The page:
Yet something is missing. That big central stone has been forgotten.

Beaver Island and Buckhorn state parks on Grand Island – roughly the key point of the entire chain – are very nice. Beaver Island offers a beach, picnic tables with pavilions, recreation programs, a nature trail, bird watching, seasonal waterfowl hunting, fishing and ice-fishing, sledding, cross-country skiing, cross country running, snowshoeing, sledding and snowmobiling, a boat launch with marina and dockage, and a food concession. But its main attraction has been an 18-hole golf course recognized by the USGA.

Buckhorn is a nature preserve, 895 acres of marsh, meadows and woods and the last vestige of once vast marshlands and meadows that bordered the Niagara River. The public is welcome to walk the nature trails, hike, bike, kayak, canoe, fish and cross-country ski in the park. Ongoing restoration continues to re-establish wetland cover and water levels and increase the diversity of native flora and fauna. The ongoing restoration plan includes increasing public access with more non-intrusive trails, overlooks and bird watching blinds.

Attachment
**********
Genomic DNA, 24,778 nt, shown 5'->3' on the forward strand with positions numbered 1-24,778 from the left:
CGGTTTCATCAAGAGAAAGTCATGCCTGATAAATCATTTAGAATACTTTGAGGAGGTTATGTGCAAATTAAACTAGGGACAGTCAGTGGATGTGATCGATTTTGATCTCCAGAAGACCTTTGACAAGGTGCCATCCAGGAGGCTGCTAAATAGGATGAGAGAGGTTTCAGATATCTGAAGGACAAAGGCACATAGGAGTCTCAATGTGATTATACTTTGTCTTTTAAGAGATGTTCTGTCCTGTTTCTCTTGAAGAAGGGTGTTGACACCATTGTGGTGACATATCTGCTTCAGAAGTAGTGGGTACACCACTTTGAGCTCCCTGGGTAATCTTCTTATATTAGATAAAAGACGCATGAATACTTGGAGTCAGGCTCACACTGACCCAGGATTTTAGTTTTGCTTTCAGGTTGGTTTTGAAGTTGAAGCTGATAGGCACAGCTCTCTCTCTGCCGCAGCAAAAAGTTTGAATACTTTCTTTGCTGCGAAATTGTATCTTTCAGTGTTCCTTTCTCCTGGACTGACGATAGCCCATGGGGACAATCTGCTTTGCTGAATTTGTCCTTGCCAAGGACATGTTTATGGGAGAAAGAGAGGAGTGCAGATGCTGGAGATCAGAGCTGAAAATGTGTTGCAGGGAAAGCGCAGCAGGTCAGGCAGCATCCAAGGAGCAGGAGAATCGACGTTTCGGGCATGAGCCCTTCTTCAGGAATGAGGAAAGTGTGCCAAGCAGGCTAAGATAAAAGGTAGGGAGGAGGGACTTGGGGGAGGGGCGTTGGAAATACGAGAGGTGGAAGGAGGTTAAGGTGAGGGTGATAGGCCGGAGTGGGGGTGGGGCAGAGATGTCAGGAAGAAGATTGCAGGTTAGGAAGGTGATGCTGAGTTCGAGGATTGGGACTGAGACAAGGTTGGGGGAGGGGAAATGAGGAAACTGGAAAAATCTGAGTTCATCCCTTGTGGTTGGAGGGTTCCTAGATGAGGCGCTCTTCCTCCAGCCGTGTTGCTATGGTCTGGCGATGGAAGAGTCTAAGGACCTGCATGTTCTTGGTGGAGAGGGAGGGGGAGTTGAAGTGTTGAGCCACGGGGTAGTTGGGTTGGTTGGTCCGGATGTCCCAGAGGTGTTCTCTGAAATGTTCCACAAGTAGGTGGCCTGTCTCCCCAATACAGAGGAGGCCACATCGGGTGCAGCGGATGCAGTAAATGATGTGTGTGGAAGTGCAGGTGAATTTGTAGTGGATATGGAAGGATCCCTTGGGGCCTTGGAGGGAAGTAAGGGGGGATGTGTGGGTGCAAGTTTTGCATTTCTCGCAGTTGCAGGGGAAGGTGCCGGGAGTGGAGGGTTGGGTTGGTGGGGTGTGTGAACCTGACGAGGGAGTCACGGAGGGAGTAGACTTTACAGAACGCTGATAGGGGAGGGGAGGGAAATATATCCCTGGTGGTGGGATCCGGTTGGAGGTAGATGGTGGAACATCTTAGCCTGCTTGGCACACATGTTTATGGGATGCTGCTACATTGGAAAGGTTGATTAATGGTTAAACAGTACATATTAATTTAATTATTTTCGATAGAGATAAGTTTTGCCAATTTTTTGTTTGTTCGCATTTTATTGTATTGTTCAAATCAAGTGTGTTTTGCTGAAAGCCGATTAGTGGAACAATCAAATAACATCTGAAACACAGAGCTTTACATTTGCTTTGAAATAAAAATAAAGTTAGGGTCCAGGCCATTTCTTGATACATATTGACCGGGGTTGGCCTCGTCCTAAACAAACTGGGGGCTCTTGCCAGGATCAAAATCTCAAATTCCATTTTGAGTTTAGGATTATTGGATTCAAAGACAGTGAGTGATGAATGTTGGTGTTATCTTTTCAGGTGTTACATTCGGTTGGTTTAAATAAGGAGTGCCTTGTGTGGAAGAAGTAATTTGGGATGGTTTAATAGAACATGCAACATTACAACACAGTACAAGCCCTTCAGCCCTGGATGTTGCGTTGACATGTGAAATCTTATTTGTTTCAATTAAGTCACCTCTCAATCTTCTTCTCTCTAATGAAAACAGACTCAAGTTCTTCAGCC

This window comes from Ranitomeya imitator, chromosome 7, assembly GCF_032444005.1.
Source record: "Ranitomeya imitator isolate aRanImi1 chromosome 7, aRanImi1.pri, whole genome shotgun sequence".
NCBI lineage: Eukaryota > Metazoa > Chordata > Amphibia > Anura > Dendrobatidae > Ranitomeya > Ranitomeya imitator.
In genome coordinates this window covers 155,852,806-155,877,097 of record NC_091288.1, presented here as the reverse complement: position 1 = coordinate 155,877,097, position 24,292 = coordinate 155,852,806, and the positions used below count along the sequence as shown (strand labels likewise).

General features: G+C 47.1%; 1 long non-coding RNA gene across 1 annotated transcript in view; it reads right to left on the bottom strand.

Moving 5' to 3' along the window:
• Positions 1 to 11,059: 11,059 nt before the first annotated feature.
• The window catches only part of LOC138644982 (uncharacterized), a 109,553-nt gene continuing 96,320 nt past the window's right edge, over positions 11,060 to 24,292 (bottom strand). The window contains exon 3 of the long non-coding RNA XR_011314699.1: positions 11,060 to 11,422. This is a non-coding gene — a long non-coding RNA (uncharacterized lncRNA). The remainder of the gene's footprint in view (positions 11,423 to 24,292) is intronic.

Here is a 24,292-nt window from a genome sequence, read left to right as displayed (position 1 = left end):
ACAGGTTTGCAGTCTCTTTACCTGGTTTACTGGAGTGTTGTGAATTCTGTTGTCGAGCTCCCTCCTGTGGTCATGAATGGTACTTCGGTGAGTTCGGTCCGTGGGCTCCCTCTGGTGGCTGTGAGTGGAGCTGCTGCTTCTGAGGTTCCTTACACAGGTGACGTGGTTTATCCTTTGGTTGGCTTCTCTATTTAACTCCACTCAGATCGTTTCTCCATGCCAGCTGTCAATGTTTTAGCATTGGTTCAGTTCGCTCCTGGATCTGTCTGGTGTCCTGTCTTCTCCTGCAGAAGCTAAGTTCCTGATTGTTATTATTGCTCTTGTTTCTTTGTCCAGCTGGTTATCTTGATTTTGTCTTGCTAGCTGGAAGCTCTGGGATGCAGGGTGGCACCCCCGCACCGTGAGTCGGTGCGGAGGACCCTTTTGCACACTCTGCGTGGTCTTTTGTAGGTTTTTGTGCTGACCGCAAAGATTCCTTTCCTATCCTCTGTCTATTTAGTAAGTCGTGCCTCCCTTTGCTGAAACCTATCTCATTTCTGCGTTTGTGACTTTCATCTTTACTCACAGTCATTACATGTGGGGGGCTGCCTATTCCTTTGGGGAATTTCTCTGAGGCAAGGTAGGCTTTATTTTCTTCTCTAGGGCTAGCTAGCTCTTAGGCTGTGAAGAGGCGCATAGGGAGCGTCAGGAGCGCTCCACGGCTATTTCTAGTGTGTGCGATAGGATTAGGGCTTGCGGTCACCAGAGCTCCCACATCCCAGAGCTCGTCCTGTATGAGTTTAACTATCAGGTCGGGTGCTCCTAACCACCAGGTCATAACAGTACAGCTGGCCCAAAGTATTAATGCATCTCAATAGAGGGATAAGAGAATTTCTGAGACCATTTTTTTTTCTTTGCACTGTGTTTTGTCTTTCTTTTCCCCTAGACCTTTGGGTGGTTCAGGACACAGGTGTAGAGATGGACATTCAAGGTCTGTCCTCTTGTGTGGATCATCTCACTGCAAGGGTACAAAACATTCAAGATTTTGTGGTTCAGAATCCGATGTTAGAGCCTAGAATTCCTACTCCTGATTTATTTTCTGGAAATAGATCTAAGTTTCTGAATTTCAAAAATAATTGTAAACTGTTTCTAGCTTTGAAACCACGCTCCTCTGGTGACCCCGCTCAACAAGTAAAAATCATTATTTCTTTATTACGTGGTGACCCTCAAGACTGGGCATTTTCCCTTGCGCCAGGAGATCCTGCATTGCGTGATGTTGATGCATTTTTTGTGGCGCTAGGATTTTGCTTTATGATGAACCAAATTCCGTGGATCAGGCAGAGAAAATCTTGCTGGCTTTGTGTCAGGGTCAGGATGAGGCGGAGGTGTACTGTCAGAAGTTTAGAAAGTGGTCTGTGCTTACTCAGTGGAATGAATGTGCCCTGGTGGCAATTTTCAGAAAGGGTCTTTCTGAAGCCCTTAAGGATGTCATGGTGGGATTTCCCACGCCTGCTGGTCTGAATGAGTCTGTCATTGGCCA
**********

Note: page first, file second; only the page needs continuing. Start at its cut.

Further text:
There are no restroom facilities available.

To say that Grand Island, the centerpiece of the Niagara River park system, is underutilized, would be an understatement.

But all that may be about to change.

Grand Island Supervisor Nate McMurray wants to close the little used West River Parkway in order to build a bike path along the Niagara River. McMurray and other supporters of the parkway removal plan envision not only a bike path, but an eight-mile stretch of waterfront access that would be perhaps the most spectacular on the Niagara Frontier.